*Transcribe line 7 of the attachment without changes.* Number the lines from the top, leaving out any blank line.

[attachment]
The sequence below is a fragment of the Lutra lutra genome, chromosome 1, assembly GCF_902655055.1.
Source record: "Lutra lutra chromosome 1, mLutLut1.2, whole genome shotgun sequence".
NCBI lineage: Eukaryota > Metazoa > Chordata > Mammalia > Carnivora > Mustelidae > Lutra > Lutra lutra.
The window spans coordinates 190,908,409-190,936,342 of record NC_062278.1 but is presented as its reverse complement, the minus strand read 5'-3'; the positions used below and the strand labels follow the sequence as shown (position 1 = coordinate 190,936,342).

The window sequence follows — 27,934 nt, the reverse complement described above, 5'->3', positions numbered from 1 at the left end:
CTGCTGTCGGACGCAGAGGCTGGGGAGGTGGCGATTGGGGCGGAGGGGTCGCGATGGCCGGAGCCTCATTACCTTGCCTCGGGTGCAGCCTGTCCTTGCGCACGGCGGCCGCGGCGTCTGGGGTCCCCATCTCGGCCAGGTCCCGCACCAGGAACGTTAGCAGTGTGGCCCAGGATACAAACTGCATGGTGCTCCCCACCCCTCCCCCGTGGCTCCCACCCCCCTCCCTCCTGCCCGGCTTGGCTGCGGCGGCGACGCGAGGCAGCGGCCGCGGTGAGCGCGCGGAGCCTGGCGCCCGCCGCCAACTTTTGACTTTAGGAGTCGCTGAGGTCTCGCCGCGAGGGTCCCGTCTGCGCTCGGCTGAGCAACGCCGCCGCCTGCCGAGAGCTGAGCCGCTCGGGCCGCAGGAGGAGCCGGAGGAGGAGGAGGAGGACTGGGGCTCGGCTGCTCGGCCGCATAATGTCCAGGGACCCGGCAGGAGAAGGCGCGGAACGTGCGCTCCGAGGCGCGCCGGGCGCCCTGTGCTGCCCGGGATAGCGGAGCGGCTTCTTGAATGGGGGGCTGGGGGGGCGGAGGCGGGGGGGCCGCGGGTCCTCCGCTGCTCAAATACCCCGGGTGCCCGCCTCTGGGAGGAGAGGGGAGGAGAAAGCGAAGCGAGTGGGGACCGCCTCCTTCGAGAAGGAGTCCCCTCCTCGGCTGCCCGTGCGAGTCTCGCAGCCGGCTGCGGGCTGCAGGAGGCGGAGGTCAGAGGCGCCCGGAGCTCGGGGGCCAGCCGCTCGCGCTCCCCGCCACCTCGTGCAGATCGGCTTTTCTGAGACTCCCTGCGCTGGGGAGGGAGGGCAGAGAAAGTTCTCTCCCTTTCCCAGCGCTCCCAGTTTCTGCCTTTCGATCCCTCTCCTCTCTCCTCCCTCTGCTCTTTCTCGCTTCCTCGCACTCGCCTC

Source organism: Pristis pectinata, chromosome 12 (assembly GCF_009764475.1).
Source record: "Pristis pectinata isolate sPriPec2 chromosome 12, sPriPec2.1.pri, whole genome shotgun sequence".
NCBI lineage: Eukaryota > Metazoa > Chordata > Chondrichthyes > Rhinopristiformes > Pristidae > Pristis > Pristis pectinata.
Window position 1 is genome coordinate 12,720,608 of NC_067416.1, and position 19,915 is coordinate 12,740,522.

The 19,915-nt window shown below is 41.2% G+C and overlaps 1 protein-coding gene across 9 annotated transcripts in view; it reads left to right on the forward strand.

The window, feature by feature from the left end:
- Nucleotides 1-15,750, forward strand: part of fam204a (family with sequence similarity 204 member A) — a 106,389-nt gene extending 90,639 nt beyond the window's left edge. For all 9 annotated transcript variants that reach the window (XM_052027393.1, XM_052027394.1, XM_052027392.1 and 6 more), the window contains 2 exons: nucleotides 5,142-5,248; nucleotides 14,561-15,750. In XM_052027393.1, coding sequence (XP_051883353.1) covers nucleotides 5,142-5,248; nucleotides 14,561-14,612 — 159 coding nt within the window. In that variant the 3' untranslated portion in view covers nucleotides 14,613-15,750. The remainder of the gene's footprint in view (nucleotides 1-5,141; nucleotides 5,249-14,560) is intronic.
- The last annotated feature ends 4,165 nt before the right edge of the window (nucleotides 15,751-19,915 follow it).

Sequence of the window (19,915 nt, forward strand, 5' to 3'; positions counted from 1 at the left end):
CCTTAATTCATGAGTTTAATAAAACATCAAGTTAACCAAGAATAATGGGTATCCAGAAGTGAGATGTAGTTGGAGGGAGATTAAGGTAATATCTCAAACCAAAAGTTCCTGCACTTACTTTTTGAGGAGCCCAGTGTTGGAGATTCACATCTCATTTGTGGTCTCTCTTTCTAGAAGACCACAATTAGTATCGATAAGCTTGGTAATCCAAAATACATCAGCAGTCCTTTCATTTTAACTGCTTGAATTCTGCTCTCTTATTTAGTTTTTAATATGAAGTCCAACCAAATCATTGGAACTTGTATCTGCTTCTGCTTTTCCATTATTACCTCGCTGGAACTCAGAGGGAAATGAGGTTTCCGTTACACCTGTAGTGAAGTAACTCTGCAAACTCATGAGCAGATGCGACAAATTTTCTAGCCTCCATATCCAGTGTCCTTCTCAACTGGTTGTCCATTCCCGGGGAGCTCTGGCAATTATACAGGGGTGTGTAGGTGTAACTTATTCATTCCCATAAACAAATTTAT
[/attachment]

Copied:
Source organism: Pristis pectinata, chromosome 12 (assembly GCF_009764475.1).